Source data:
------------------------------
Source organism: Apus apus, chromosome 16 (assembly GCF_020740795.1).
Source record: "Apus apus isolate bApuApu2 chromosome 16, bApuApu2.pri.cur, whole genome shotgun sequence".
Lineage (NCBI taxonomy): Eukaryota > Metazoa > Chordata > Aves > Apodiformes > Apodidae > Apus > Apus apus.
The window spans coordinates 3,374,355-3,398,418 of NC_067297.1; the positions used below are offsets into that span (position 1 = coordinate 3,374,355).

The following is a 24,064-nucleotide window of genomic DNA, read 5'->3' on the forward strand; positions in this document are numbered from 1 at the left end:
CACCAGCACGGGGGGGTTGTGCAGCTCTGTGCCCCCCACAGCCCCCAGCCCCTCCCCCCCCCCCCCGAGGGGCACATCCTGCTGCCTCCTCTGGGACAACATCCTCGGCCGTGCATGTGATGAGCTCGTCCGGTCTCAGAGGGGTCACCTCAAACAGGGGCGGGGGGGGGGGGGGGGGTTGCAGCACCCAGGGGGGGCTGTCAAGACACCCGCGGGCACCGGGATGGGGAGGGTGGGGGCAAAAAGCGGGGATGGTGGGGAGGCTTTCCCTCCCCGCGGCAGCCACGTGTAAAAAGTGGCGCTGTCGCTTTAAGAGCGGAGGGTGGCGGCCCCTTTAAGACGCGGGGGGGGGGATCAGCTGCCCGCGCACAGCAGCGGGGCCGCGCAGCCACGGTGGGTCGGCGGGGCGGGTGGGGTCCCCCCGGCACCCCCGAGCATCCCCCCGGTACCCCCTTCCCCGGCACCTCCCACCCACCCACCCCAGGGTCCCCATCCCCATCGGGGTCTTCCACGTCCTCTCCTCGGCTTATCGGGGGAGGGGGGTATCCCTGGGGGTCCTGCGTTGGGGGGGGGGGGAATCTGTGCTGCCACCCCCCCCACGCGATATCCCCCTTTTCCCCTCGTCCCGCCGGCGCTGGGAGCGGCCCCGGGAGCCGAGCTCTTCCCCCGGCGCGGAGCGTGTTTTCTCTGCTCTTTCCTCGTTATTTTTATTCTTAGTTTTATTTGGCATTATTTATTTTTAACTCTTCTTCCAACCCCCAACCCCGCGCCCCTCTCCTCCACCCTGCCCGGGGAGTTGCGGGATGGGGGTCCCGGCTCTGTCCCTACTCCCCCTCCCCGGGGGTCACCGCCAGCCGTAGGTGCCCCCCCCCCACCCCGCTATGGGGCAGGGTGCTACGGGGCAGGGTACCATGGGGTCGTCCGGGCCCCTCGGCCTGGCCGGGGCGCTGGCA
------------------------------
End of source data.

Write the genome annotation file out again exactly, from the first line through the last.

Source organism: Apus apus, chromosome 16 (assembly GCF_020740795.1).
Source record: "Apus apus isolate bApuApu2 chromosome 16, bApuApu2.pri.cur, whole genome shotgun sequence".
Lineage (NCBI taxonomy): Eukaryota > Metazoa > Chordata > Aves > Apodiformes > Apodidae > Apus > Apus apus.
The window spans coordinates 3,374,355-3,398,418 of NC_067297.1; the positions used below are offsets into that span (position 1 = coordinate 3,374,355).

The following is a 24,064-nucleotide window of genomic DNA, read 5'->3' on the forward strand; positions in this document are numbered from 1 at the left end:
CACCAGCACGGGGGGGTTGTGCAGCTCTGTGCCCCCCACAGCCCCCAGCCCCTCCCCCCCCCCCCCGAGGGGCACATCCTGCTGCCTCCTCTGGGACAACATCCTCGGCCGTGCATGTGATGAGCTCGTCCGGTCTCAGAGGGGTCACCTCAAACAGGGGCGGGGGGGGGGGGGGGGGTTGCAGCACCCAGGGGGGGCTGTCAAGACACCCGCGGGCACCGGGATGGGGAGGGTGGGGGCAAAAAGCGGGGATGGTGGGGAGGCTTTCCCTCCCCGCGGCAGCCACGTGTAAAAAGTGGCGCTGTCGCTTTAAGAGCGGAGGGTGGCGGCCCCTTTAAGACGCGGGGGGGGGGATCAGCTGCCCGCGCACAGCAGCGGGGCCGCGCAGCCACGGTGGGTCGGCGGGGCGGGTGGGGTCCCCCCGGCACCCCCGAGCATCCCCCCGGTACCCCCTTCCCCGGCACCTCCCACCCACCCACCCCAGGGTCCCCATCCCCATCGGGGTCTTCCACGTCCTCTCCTCGGCTTATCGGGGGAGGGGGGTATCCCTGGGGGTCCTGCGTTGGGGGGGGGGGGAATCTGTGCTGCCACCCCCCCCACGCGATATCCCCCTTTTCCCCTCGTCCCGCCGGCGCTGGGAGCGGCCCCGGGAGCCGAGCTCTTCCCCCGGCGCGGAGCGTGTTTTCTCTGCTCTTTCCTCGTTATTTTTATTCTTAGTTTTATTTGGCATTATTTATTTTTAACTCTTCTTCCAACCCCCAACCCCGCGCCCCTCTCCTCCACCCTGCCCGGGGAGTTGCGGGATGGGGGTCCCGGCTCTGTCCCTACTCCCCCTCCCCGGGGGTCACCGCCAGCCGTAGGTGCCCCCCCCCCACCCCGCTATGGGGCAGGGTGCTACGGGGCAGGGTACCATGGGGTCGTCCGGGCCCCTCGGCCTGGCCGGGGCGCTGGCA